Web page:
Beacon & Bridge Market

Beacon BridgeBeacon & Bridge Market serves its communities and state by selling products from local suppliers. By Tim O’Connor

In a state known as the center of the auto industry, where American-made is a way of life for millions of blue collar workers, Beacon & Bridge Market replicates that homegrown pride on an even more local scale. The chain of convenience store gas stations purchases products from Michigan suppliers and manufactures whenever possible, keeping its spending in-state and helping fellow Michigan businesses grow.

“We pride ourselves on being a Michigan company,” Vice President Scott Nelson says. “We’re trying to carry as many Michigan-made products as possible.” Beacon Bridge Info

Beacon & Bridge’s preference for working with other Michigan companies has led to long-term relationships with suppliers such as Little Town Jerky Co., which began in the mid-1980s as the in-store jerky brand at Ebels General Store in Falmouth, Mich. Beacon & Bridge was its first c-store customer. “They work with us hand-in-hand and make all our fresh jerky for us,” Pricing and Procurement Manager JT Tully says.

With Beacon & Bridge as a loyal customer, Little Town Jerky was able to quantify its jerky business and support its growth. The brand can now be found in other Michigan stores. Other Michigan-based brands that can be found in Beacon & Bridge markets include Faygo soft drinks, Better Made potato chips, Prairie Farms and Kar’s Nuts. “We can pretty much go to these guys and get pretty good price advantages over some of these other companies,” Nelson says.

The shared geography with those suppliers enables Beacon & Bridge to operate more efficiently. Kar’s Nuts, for example, is one of the few companies that distributes products directly to Beacon & Bridge stores. “We get better service that way,” Tully explains. “We have minimal out-of-stocks and receive innovation faster than through a grocer.”

Community Focused

Founded in 1969 by CEO Bob Eastman, Beacon & Bridge has grown to 23 locations in the northern parts of the state’s lower peninsula. Many stores are located in deer country and serve the needs of the state’s nearly 800,000 licensed hunters, the third most of any state, according to the Michigan Department of Natural Resources. Aside from selling beef jerky – a favorite snack among hunters – by the pound, Beacon & Bridge stores also carry deer bait and other hunting supplies.

The convenience store operator caters to its communities not only in the products it carries, but through its involvement. Every store is given an annual budget to support local charities, schools and programs. “I think that’s really helped out with doing yearbook ads and helping as much as we can within the schools,” Nelson says.

Several stores even allow area school children to paint artwork on their store windows, giving the buildings a unique look and encouraging partners and family members to stop in. That kind of outreach fits the culture Beacon & Bridge wants to cultivate with its customers. “We pride ourselves with the phrase ‘everyone leaves with a smile,’” Nelson says.

Putting a smile on customers’ faces begins with the employees. Every new worker must complete a five-day training program where they learn how to complete every job, from sweeping floors to filling coolers and running the register. From there, Beacon & Bridge conducts quarterly training through online videos and in-store presenters who cover topics such as loss prevention, human resources and sexual harassment. “In the last five years, we’ve taken training very seriously,” Nelson adds. “We’ve spent a lot of money building our training programs.”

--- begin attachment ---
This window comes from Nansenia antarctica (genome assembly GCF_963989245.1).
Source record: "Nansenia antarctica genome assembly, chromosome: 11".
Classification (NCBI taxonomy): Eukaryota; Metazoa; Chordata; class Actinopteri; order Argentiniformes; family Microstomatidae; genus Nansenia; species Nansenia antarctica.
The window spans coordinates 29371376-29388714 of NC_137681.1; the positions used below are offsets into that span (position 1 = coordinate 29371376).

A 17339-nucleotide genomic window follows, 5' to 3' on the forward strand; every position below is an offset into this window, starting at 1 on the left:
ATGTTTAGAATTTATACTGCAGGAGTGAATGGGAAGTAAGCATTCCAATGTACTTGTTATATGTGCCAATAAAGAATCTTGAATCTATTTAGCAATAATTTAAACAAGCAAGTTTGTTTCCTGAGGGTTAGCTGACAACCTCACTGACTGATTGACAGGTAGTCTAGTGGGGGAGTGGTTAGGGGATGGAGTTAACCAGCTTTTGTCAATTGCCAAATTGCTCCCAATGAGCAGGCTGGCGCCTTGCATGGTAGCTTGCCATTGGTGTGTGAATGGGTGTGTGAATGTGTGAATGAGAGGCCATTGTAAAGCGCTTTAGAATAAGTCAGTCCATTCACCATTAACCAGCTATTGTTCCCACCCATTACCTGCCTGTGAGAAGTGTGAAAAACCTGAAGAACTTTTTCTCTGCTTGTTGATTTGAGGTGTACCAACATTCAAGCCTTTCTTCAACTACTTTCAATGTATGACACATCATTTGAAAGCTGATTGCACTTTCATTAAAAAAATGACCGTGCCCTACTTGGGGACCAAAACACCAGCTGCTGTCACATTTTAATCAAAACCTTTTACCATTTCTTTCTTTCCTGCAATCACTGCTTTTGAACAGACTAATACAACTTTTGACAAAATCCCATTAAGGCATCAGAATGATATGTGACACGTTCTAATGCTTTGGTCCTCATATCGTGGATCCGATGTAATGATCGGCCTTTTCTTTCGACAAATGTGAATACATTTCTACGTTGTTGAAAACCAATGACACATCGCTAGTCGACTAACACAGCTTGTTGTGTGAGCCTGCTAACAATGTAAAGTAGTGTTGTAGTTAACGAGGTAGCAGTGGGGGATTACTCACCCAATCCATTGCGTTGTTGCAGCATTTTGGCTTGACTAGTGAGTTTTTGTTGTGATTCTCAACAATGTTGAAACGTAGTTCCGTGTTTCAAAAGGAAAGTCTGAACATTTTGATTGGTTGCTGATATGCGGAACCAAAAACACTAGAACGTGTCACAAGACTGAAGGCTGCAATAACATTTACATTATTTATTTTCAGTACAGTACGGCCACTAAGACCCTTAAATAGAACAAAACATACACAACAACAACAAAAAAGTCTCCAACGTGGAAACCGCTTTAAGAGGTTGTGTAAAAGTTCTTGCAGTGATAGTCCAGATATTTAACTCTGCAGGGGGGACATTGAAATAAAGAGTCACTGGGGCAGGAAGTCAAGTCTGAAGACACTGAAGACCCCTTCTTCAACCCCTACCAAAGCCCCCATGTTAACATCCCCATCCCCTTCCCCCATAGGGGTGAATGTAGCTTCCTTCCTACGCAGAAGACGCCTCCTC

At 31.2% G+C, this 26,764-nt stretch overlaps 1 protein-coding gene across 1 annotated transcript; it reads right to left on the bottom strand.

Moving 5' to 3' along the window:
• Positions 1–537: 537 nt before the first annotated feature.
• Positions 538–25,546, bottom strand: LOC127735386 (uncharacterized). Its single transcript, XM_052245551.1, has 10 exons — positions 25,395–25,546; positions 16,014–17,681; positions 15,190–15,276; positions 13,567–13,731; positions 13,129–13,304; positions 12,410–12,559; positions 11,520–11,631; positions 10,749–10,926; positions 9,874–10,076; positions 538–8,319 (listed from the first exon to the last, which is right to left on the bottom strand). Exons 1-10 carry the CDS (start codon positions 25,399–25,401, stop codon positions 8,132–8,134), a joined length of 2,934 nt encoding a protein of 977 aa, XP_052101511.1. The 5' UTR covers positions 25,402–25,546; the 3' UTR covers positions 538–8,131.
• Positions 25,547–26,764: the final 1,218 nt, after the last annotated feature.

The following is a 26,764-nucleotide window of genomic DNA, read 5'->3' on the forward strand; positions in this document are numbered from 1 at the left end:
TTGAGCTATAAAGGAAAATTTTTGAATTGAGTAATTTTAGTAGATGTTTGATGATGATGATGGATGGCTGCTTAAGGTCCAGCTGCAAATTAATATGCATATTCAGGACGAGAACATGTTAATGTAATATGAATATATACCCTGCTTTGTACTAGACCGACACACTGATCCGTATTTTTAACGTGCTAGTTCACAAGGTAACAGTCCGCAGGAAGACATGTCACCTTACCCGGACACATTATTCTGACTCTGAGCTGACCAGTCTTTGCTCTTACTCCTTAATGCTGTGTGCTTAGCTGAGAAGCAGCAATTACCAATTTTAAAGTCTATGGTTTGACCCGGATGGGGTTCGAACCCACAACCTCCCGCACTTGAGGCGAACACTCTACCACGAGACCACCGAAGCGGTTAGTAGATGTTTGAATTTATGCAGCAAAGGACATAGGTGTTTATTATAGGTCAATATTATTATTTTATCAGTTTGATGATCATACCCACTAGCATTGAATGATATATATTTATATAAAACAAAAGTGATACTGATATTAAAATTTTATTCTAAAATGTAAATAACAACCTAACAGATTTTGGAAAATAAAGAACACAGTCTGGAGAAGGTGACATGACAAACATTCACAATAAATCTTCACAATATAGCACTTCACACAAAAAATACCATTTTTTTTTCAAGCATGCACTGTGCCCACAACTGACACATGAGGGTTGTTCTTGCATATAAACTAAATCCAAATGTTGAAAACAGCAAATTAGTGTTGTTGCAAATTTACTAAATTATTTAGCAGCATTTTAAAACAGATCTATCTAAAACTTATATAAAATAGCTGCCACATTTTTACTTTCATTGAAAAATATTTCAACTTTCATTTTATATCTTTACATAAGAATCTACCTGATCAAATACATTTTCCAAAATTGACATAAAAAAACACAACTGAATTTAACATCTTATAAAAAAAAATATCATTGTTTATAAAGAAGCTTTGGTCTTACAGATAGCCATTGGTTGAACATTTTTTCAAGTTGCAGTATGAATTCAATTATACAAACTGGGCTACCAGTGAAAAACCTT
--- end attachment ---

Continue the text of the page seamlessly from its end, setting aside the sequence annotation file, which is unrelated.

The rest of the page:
The training programs are designed to instill Beacon & Bridge’s standards and culture into its employees, but like many convenience store companies it struggles with retention. However, Nelson says the company isn’t losing those people to competing businesses that offer higher wages. Rather, the structure of Michigan’s public assistance programs makes it difficult to move those workers into full-time roles.

“A lot of people ask who is our biggest competitor,” Nelson says. “I would have to answer that by saying the state of Michigan. There are a lot of times I hire an all-star employee and when I make them full-time then two months later they lose their state assistance and they leave.”

Beacon & Bridge has worked to accommodate those workers by keeping them part-time so they’ll continue to qualify for public aid, but provide them with some stability by keeping the same hours from week to week. “We’ve really tried to create a schedule that will work, suiting their needs,” Nelson explains.

Updating Customer Experience

With a handle on its challenges, Beacon & Bridge is focused on growing and improving the store experience. The company is preparing to open its 24th location in mid-November and is in the final stages of developing a new mobile app that will manage its loyalty program and use their buying habits to offer users discounts.

The stores themselves will see several upgrades over the next year. The sales floor and overall footprint has already been expanded at two locations and Beacon & Bridge is committed to renovating three deli areas each year. New signage is being rolled out across the company and LED displays will be installed in all stores by next spring, allowing the company to easily show pricing, graphics and weather reports, and even to wish customers a happy birthday.

As it opens its newest location, Beacon & Bridge plans to continue to grow, but in a way that retains its personal connection to customers and its communities. “We want to expand our number of locations,” Tully says. “We want to build new, but we also don’t want to go beyond the small business format. Our customers are very loyal customers, too. We don’t want to get so big that they become a number without a name.”

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